• 14.6. Primary Cause of Cancer
  • Index


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© Academic Press 2016
1st November 2015
Academic Press
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About the Authors

Zoran Ivanovic

Zoran Ivanovic

Zoran Ivanovic is Scientific Director of French Blood Institute for the regions of Aquitaine and Limousin (Bordeaux, France) and Head of R&D Cell Engineering Research Laboratory. He is also the Group Leader (“Adult stem cells”) in UMR 5164 CNRS/University of Bordeaux. He received his MD, MSc (system and comparative physiology) and DSc (experimental hematology) degrees at Belgrade University, and the highest French Degree “HDR” (Habilitation à Diriger les Recherches) at Bordeaux 2 University. He specialized in Transfusion (Bordeaux 2 University) and in Cell Therapy (Paris 7 University). Research Professor at Institute for Medical Research of Belgrade University, former Associate Professor of Hematology at Limoges and Bordeaux Universities (1999-2002), he has been, since 2011, guest professor at the Medical Faculty of Niš University. Dr Ivanovic obtained several grants in the field of cord blood and adult stem cell research. His group studies the anaerobic proliferation of stem cells and develops clinical-scale ex-vivo expansion procedures, pre-conditioning of stem cells for transplantation as well as new approaches of stem and progenitor cell conservation in hypothermia. He published 123 articles and book chapters, realized 150 meeting communications and supervised several PhD and master theses. He serves as Academic Editor of PLoS One as well as reviewer for many scientific journals.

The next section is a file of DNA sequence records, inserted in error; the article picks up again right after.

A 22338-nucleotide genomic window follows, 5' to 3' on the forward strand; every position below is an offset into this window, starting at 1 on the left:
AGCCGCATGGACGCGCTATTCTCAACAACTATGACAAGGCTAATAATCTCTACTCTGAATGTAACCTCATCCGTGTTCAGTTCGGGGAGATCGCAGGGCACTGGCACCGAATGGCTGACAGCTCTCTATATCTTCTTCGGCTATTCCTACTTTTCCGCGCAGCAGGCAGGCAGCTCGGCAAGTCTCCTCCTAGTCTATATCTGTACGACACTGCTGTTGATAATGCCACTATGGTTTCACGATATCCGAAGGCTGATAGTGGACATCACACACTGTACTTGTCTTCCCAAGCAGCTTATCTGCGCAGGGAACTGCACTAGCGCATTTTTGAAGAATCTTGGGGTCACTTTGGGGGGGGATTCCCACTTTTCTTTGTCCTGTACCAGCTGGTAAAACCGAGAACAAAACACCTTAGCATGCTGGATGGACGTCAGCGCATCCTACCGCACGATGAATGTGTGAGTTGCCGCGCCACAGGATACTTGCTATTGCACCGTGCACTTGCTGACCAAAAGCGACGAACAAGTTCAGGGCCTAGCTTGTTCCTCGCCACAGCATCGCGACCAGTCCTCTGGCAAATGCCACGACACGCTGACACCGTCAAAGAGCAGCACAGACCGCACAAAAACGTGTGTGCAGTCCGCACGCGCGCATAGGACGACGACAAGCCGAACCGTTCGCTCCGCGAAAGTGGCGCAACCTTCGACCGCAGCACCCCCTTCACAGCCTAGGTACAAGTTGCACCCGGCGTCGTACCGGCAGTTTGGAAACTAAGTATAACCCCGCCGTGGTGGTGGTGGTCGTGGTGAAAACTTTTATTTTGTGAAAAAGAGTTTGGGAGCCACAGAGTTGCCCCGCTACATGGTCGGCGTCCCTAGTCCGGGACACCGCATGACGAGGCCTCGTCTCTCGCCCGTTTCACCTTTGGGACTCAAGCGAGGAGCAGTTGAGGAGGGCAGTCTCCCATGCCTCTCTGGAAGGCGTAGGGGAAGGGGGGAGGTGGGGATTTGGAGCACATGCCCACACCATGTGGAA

Affiliations and Expertise

Scientific Director, French Blood Institute for the Regions of Aquitaine and Limousin (EFS-AL), Bordeaux, France; Head of Cell Engineering R&D Laboratory of EFS-AL; Group Leader (“Adult stem cells”) in UMR 5164 CNRS/University of Bordeaux, Bordeaux, France

Marija Vlaski-Lafarge

Marija Vlaski-Lafarge

Marija Vlaski Lafarge is staff scientist in R&D Cell Engineering Research Laboratory of French Blood Institute for the regions of Aquitaine and Limousin (Bordeaux, France) and in UMR 5164 CNRS/University of Bordeaux. She obtained her PhD degree at Faculty of Sciences (Cell physiology), University of Belgrade, Serbia. Her scientific activity is devoted to stem cell metabolism and physiology studies. Dr. Vlaski Lafarge presented her work in articles, book chapters and meeting communications. She participated in the grants preparation, reviewed several scientific manuscripts, and governed many student’s research projects.

Affiliations and Expertise

Staff Scientist, Cell Engineering R&D Laboratory, French Blood Institute for the Regions of Aquitaine and Limousin (EFS-Aqli), Bordeaux, France; University of Bordeaux, Bordeaux, France


"...provides the key for understanding and predicting stem cell behavior in vivo and ex vivo, which is of paramount importance for the cell engineering and anti-cancer strategies." --Serbian Archives of Medicine

"The “evolutionary stem cell paradigm”of Z. Ivanović and M. Vlaški provides the key for understanding and predicting stem cell behavior in vivo and ex vivo, which is of paramount importance for the cell engineering and anti-cancer strategies. The concept of anaerobiosis and stemness presented in this unique book implies the epigenetic missing link in stem cells behavior. The evolutionary paradigm described, although partly hypothetical, is important for understanding developmental biology." --Professor Pavle Milenković, MD, PhD, President of the Academy of Medical Sciences, Serbian Medical Society